New Orleans Chamber Orchestra | Modern Song Cycles

Friday June 3 & Sunday, June 5
Doors at 7:3oPM | Performance at 8:00PM
Suggested Donation: $20 GA, $10 Student, senior, etc.
*none turned away for lack of funds, no pressure*

Novoletten for String Orchestra, Op. 52
Samuel Coleridge-Taylor (1875-1912)
IV. Allegro molto
III. Andante con moto

Alexandrian Love Songs
Composer: Maxim Samarov
Text: Mikhail Kuzmin, trans. by Maxim Samarov
Starring: Jeffrey Springer, tenor
Conducted by: Maxim Samarov


Riverboat Cruise
Composer: Michael Rihner (contemporary)

Composer: Maxim Samarov
Text: Derby Belser
Starring: Amy Pfrimmer, soprano
Conducted by: Maxim Samarov

“Falling…”Text by Derby Belser; music by Maxim Samarov

“Falling…” is a story of a love affair and self-discovery. It is loosely modeled after “Frauen-Liebe und Leben” by Chamisso, a cycle of poems, set to music by several composers, most notably by Robert Schumann. The Schumann/Chamisso cycle, while a masterpiece, presents a Romantic outlook on love–namely, if only the two lovers could be together, their life would be blissful, and the only obstacles to happiness are separation and, ultimately, death. In our work on this monodrama, while following the general arc of the Chamisso story (beginning of the affair, its blossoming, its end), we sought to update its sensibilities to the modern age, recognizing that, in reality, the obstacles to happiness in a relationship are as, if not more likely to be internal than external. Thus, “Falling…” became a story of an abusive relationship, told from the point of view of an abused woman.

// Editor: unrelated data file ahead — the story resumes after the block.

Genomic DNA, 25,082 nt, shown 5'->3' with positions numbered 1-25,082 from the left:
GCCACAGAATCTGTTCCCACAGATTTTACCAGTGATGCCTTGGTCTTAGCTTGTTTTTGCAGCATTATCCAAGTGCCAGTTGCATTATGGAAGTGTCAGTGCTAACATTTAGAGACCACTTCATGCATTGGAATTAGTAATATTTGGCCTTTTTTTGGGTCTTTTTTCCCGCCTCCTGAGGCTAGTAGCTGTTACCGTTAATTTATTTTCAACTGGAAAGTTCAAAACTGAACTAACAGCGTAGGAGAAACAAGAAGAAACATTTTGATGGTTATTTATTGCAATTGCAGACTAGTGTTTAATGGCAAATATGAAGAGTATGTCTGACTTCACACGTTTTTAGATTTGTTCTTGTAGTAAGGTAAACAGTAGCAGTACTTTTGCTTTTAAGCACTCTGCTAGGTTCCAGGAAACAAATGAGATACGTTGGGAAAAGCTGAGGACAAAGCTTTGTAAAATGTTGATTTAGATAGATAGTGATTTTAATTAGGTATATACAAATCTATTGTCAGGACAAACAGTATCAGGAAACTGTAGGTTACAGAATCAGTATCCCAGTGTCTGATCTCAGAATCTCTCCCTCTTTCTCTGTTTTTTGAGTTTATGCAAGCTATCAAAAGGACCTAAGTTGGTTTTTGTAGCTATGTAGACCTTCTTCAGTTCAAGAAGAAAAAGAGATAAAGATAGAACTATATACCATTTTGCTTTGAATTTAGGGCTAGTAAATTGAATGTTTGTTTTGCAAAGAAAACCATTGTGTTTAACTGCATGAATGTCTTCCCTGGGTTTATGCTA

“Alexandrian Love Songs”
Text by Mikhail Kuzmin, trans. By Maxim Samarov; music by Maxim Samarov

“Alexandrian Love Songs” tell a story of a love affair between two men, set in ancient Alexandria, and told from the point of view of one of them. The author of the Russian original, Mikhail Kuzmin, a prominent representative of what became known as the Silver Age of Russian poetry, was quite a colorful figure, known for his flamboyant dress and eccentric behavior; he was also a capable composer in addition to being a poet. A proudly out (long before this term was coined) gay man, he was quite exceptional in that respect among Russian elite.

The poems set here are written in an intentionally archaic style, in a loose blank verse which I did my best to reproduce in my translation and to match in my musical setting. The piece was initially written for tenor and piano, which version still awaits its premiere alongside with a men’s choir version. The version presented here is scored for a tenor and a small chamber orchestra (flute, harp and strings).

The event is finished.


Friday Jun 03 2022


8:00 pm - 9:30 pm